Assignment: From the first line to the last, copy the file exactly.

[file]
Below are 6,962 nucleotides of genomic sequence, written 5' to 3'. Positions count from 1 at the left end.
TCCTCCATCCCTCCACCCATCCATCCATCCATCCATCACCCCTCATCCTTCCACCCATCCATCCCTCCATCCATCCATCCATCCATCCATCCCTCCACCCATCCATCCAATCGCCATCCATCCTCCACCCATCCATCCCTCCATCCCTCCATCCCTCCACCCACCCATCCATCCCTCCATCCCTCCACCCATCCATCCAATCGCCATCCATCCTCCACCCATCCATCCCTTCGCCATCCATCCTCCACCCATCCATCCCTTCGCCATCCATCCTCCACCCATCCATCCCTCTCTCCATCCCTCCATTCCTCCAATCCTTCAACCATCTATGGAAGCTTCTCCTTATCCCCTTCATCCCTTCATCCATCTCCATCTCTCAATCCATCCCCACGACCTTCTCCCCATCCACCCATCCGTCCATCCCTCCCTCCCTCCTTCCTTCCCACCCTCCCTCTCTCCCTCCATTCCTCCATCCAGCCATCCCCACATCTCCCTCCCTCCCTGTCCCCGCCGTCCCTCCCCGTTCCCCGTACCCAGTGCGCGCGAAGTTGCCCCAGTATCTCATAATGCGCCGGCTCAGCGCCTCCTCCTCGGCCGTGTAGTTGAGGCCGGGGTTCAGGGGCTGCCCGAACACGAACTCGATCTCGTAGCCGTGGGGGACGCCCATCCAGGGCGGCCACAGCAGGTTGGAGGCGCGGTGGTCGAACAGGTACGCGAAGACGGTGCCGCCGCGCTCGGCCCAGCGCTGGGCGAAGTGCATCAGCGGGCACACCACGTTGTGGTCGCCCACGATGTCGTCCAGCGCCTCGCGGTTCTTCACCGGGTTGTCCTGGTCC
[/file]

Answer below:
Below are 6,962 nucleotides of genomic sequence, written 5' to 3'. Positions count from 1 at the left end.
TCCTCCATCCCTCCACCCATCCATCCATCCATCCATCACCCCTCATCCTTCCACCCATCCATCCCTCCATCCATCCATCCATCCATCCATCCCTCCACCCATCCATCCAATCGCCATCCATCCTCCACCCATCCATCCCTCCATCCCTCCATCCCTCCACCCACCCATCCATCCCTCCATCCCTCCACCCATCCATCCAATCGCCATCCATCCTCCACCCATCCATCCCTTCGCCATCCATCCTCCACCCATCCATCCCTTCGCCATCCATCCTCCACCCATCCATCCCTCTCTCCATCCCTCCATTCCTCCAATCCTTCAACCATCTATGGAAGCTTCTCCTTATCCCCTTCATCCCTTCATCCATCTCCATCTCTCAATCCATCCCCACGACCTTCTCCCCATCCACCCATCCGTCCATCCCTCCCTCCCTCCTTCCTTCCCACCCTCCCTCTCTCCCTCCATTCCTCCATCCAGCCATCCCCACATCTCCCTCCCTCCCTGTCCCCGCCGTCCCTCCCCGTTCCCCGTACCCAGTGCGCGCGAAGTTGCCCCAGTATCTCATAATGCGCCGGCTCAGCGCCTCCTCCTCGGCCGTGTAGTTGAGGCCGGGGTTCAGGGGCTGCCCGAACACGAACTCGATCTCGTAGCCGTGGGGGACGCCCATCCAGGGCGGCCACAGCAGGTTGGAGGCGCGGTGGTCGAACAGGTACGCGAAGACGGTGCCGCCGCGCTCGGCCCAGCGCTGGGCGAAGTGCATCAGCGGGCACACCACGTTGTGGTCGCCCACGATGTCGTCCAGCGCCTCGCGGTTCTTCACCGGGTTGTCCTGGTCC